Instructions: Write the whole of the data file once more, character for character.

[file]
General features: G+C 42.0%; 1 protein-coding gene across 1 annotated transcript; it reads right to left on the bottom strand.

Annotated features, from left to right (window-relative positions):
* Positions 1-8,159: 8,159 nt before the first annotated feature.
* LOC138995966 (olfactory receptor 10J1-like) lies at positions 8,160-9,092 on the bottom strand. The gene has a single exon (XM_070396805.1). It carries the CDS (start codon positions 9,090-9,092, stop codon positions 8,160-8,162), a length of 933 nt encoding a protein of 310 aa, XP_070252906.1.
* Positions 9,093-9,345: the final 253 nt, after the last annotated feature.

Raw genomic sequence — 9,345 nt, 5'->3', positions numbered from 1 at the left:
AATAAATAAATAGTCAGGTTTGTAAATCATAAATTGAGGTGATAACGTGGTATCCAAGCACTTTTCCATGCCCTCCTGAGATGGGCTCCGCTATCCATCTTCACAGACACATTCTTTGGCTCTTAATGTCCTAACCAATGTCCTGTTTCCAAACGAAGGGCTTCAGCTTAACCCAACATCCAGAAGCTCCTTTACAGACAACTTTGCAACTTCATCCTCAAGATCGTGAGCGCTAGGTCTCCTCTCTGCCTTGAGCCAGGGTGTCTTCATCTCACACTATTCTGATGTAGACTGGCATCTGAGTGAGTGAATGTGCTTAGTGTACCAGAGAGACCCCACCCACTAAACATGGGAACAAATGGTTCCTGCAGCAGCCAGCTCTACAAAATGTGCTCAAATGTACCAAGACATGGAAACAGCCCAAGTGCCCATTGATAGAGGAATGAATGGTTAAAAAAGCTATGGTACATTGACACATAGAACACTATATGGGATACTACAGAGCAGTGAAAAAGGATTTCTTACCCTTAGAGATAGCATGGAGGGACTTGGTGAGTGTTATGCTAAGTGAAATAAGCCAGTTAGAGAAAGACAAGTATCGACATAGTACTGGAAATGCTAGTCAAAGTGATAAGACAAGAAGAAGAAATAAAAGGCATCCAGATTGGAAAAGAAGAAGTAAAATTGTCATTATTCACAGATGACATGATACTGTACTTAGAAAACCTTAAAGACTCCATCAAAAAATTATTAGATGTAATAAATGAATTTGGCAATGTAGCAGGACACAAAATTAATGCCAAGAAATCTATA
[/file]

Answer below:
General features: G+C 42.0%; 1 protein-coding gene across 1 annotated transcript; it reads right to left on the bottom strand.

Annotated features, from left to right (window-relative positions):
* Positions 1-8,159: 8,159 nt before the first annotated feature.
* LOC138995966 (olfactory receptor 10J1-like) lies at positions 8,160-9,092 on the bottom strand. The gene has a single exon (XM_070396805.1). It carries the CDS (start codon positions 9,090-9,092, stop codon positions 8,160-8,162), a length of 933 nt encoding a protein of 310 aa, XP_070252906.1.
* Positions 9,093-9,345: the final 253 nt, after the last annotated feature.

Raw genomic sequence — 9,345 nt, 5'->3', positions numbered from 1 at the left:
AATAAATAAATAGTCAGGTTTGTAAATCATAAATTGAGGTGATAACGTGGTATCCAAGCACTTTTCCATGCCCTCCTGAGATGGGCTCCGCTATCCATCTTCACAGACACATTCTTTGGCTCTTAATGTCCTAACCAATGTCCTGTTTCCAAACGAAGGGCTTCAGCTTAACCCAACATCCAGAAGCTCCTTTACAGACAACTTTGCAACTTCATCCTCAAGATCGTGAGCGCTAGGTCTCCTCTCTGCCTTGAGCCAGGGTGTCTTCATCTCACACTATTCTGATGTAGACTGGCATCTGAGTGAGTGAATGTGCTTAGTGTACCAGAGAGACCCCACCCACTAAACATGGGAACAAATGGTTCCTGCAGCAGCCAGCTCTACAAAATGTGCTCAAATGTACCAAGACATGGAAACAGCCCAAGTGCCCATTGATAGAGGAATGAATGGTTAAAAAAGCTATGGTACATTGACACATAGAACACTATATGGGATACTACAGAGCAGTGAAAAAGGATTTCTTACCCTTAGAGATAGCATGGAGGGACTTGGTGAGTGTTATGCTAAGTGAAATAAGCCAGTTAGAGAAAGACAAGTATCGACATAGTACTGGAAATGCTAGTCAAAGTGATAAGACAAGAAGAAGAAATAAAAGGCATCCAGATTGGAAAAGAAGAAGTAAAATTGTCATTATTCACAGATGACATGATACTGTACTTAGAAAACCTTAAAGACTCCATCAAAAAATTATTAGATGTAATAAATGAATTTGGCAATGTAGCAGGACACAAAATTAATGCCAAGAAATCTATA